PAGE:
Yn ei misoedd cyntaf enillodd Darlledu Caerdydd ei phlwy ymhlith Cymry Cymraeg yr ardal yn gyflym iawn. Llwyddodd y nifer fechan o staff Cymraeg i gyfuno asbri a natur lleol radio annibynol gyda newyddion o Gymru benbaladr. Rhoddwyd sylw helaeth i Eisteddfod yr Urdd ym Mae Colwyn ac hefyd i’r Wŷr Ban Geltaidd yng Nghilliarne. Cynigwyd am y tro cyntaf erioed ar unrhyw orsaf radio wasanaeth newyddion trwy’r dydd. Yn fwy na dim, gwnaethpwyd hyn yn bosibl gan egni ac ymroddiad y cyflwynwyr Cymraeg a chymorth gwerthfawr y gweithdai Cymraeg, lle mae aelodau’r cyhoedd yn leisio barn ar y rhaglenni ac yn rhoi cymorth gwirfoddol a chyngor i’r staff.

IBA Transmitters – Air Date: 11.4.80

VHF (FM with stereo capability): Wenallt (NGR: ST 152 835)
96.0 MHZ Max erp 0.5 kW Circular polarisation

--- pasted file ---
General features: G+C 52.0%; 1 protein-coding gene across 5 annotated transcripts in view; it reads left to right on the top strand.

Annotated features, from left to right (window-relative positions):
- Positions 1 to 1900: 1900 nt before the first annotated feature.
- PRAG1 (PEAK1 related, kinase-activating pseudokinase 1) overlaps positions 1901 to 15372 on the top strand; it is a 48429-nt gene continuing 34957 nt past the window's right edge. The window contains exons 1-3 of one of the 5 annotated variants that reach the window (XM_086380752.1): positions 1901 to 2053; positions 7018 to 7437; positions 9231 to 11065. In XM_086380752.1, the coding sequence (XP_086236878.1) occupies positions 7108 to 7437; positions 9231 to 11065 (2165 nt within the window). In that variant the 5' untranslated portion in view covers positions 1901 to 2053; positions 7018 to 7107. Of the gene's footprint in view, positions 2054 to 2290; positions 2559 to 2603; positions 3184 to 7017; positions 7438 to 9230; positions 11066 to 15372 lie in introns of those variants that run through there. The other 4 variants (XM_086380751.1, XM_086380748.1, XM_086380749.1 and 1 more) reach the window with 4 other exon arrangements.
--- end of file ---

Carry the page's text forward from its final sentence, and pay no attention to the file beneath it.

Aerial ht. 243 m aod

MF (medium wave, mono only): Hadfield Road (NGR: ST 165 746)
221 m (1359 kHz) Transmitter power 0.25 kW

IBA Local Advisory Committee
Prof T Hawkes (Chairman); Cllr R Cann; Mrs C Chidgey; Mrs G Clarke; Cllr J Bennett Cotter; Miss D Cross; A Davies; Mrs G Evans; Cllr R H Evans; Mrs N Jenkins; R Mooneram; Cllr J R Phillips; Cllr R J Selwood; Rev D H Thomas; M H Wilcock.
Secretary: E Lewis (IBA Officer for Wales and West of England).

 

You Say

4 responses to this article

Arthur Vasey 6 December 2021 at 4:24 pm

For the non-Welsh speaking folks amongst us, that paragraph in Iaith Gymraeg (the Welsh language) translates as follows:

In its first months, Cardiff Broadcasting quickly established itself among the area’s Welsh speakers. The small number of Welsh speaking staff combined the vibrancy and local nature of independent radio with news from across Wales. Extensive attention was given to the Urdd Eisteddfod in Colwyn Bay and also to the Pan Celtic at Kiliarne. Offered for the first time ever on any radio station a daytime news service. Above all, this was made possible by the energy and dedication of the Welsh language presenters and the invaluable support of the Welsh language workshops, where members of the public voice their opinions on the programs and provide voluntary support and advice to staff.